Product placement is in the news at the moment, with the leaked announcement that the ban on that form of advertising in UK television is to be lifted and Liam mentioning it as part of the changes underway in the television world in his talk this morning. Obviously, commercial broadcasters like ITV – faced with plunged advertising revenues – are very keen to open up a potential new source of funding, and advertisers are apparently keen to hawk their products and services in this way. And it’s the most obvious solution to the increasing ‘skip the adverts’ problem, which the shift to Internet-enabled TV is making far worse. If the adverts are deeply integrated in to the programme, you can’t skip them, you can’t edit them out, and you might not even notice they’re there.
Which leads on to the the two huge issues with this sort of advertising: transparency and editorial independence. Will people know or realise that the judges on X Factor are taking regular sips of Coke because the Coca Cola Company paid handsomely for them to do so? How can broadcasters possibly keep editorial decisions and advertising decisions apart when the advert and the programme content happen at the same time?
Those aren’t often seen as big issues for Higher Education. But actually, I think they are.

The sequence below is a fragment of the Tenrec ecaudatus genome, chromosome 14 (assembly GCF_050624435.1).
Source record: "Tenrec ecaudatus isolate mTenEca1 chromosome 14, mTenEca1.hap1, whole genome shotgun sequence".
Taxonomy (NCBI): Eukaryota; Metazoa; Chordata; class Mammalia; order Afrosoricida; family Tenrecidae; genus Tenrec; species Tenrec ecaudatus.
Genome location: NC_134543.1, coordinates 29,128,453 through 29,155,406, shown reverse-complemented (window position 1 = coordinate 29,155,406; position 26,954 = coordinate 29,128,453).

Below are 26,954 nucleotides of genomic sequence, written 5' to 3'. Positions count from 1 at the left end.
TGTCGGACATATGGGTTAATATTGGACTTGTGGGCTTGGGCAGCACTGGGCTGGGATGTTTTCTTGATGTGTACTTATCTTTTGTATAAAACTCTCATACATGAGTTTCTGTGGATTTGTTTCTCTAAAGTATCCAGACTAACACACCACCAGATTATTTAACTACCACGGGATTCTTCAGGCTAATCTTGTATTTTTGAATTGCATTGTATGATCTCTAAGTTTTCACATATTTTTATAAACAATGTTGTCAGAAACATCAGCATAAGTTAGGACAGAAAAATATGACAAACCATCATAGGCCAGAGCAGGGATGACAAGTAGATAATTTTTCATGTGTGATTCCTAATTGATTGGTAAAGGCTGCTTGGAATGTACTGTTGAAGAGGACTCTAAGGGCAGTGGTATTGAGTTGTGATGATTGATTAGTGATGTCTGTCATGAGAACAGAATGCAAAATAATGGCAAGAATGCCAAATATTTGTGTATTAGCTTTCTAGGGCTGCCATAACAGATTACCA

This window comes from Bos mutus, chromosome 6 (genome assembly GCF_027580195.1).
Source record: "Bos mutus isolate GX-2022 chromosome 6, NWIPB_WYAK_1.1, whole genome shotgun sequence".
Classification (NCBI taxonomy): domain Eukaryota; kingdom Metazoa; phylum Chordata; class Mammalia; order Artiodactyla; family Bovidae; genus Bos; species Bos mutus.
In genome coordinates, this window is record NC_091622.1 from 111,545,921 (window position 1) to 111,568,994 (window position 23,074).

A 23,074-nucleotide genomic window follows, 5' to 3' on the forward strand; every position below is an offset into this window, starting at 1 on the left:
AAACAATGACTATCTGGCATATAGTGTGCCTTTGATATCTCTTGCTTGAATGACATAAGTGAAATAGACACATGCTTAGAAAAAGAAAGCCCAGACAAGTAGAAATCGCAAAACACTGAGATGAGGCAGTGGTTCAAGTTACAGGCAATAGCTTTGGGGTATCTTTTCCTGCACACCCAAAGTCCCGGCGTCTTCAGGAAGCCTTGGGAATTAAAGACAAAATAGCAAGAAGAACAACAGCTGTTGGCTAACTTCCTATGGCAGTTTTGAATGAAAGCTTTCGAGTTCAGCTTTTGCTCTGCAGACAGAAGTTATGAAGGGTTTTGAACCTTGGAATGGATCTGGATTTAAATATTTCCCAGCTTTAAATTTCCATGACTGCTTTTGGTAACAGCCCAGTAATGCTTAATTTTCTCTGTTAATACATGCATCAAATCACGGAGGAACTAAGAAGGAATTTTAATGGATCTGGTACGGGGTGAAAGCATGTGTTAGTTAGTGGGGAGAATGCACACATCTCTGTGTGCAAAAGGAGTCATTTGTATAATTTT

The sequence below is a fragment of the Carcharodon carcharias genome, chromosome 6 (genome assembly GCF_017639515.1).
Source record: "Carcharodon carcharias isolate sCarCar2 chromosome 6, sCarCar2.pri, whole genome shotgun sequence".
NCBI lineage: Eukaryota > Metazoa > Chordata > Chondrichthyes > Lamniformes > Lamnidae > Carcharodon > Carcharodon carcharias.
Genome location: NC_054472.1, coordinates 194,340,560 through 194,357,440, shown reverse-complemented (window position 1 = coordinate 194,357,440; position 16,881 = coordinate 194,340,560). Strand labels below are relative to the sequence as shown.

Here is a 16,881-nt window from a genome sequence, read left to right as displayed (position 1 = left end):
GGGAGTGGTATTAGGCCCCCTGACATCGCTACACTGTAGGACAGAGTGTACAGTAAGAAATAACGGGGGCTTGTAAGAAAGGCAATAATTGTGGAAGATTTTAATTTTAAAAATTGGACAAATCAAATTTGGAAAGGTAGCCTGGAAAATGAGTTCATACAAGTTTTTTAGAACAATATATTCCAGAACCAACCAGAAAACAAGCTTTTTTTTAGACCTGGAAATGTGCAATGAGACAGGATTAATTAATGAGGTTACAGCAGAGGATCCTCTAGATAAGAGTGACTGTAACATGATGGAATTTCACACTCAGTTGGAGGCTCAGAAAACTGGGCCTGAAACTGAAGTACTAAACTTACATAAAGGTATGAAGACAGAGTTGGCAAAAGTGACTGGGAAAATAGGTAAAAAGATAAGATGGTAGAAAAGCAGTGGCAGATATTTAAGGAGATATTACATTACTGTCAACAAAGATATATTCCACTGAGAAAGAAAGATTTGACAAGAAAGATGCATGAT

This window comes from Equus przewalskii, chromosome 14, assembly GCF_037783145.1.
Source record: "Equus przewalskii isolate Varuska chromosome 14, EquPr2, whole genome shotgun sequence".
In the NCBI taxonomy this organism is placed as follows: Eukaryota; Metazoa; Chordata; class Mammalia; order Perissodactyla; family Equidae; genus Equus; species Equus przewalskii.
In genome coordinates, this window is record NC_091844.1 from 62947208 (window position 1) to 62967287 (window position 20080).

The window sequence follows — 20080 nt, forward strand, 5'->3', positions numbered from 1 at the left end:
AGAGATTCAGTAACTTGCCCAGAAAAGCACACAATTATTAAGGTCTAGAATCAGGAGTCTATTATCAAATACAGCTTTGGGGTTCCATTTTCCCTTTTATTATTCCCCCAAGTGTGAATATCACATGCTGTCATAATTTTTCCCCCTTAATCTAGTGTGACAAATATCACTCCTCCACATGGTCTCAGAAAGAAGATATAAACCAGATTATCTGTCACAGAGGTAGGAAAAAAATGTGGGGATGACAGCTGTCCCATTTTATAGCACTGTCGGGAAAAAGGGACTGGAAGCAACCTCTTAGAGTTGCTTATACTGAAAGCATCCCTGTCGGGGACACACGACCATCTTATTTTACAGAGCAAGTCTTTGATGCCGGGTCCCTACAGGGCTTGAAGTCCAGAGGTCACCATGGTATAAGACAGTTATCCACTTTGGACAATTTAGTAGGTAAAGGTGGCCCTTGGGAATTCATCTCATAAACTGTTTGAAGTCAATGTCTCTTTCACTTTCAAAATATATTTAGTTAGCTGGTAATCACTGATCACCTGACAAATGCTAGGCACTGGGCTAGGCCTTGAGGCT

We make extensive use of branded products and services in our offerings to students and staff – particularly educational technologies. Books, journals, VLEs, computers, all sorts of things.
Routinely we get an educational discount for this stuff – which is really product placement. The main differences I can see is that we generally get paid far less than the products themselves are worth for advertising them to our captive audience of students, and we don’t usually recognise the transaction for what it is.
(We also cheerfully take people’s money and in return name buildings, or Centres, or endowed Chairs after them – but there the transaction is recognised as sponsorship by everyone involved, and the deals are made accordingly.)
The twin challenges of transparency and editorial independence (or pedagogical independence if you prefer) apply just as much to these transactions as they do in the world of TV.
I’m definitely not saying we should avoid all such deals, or only ever use open source technologies in our teaching. (Though that’s not a bad starting assumption.)
But I do think we need to be aware of the influence that the ‘educational discount’ has on what we do as educators, and be very careful we’re not unwittingly turning ourselves into corporate shills – and doing it on the cheap. Even when we’re using ‘free’ (as-in-beer) products, we need to remember that free-at-the-point-of-use from a commercial outfit emphatically does not mean they’re not getting something valuable from us.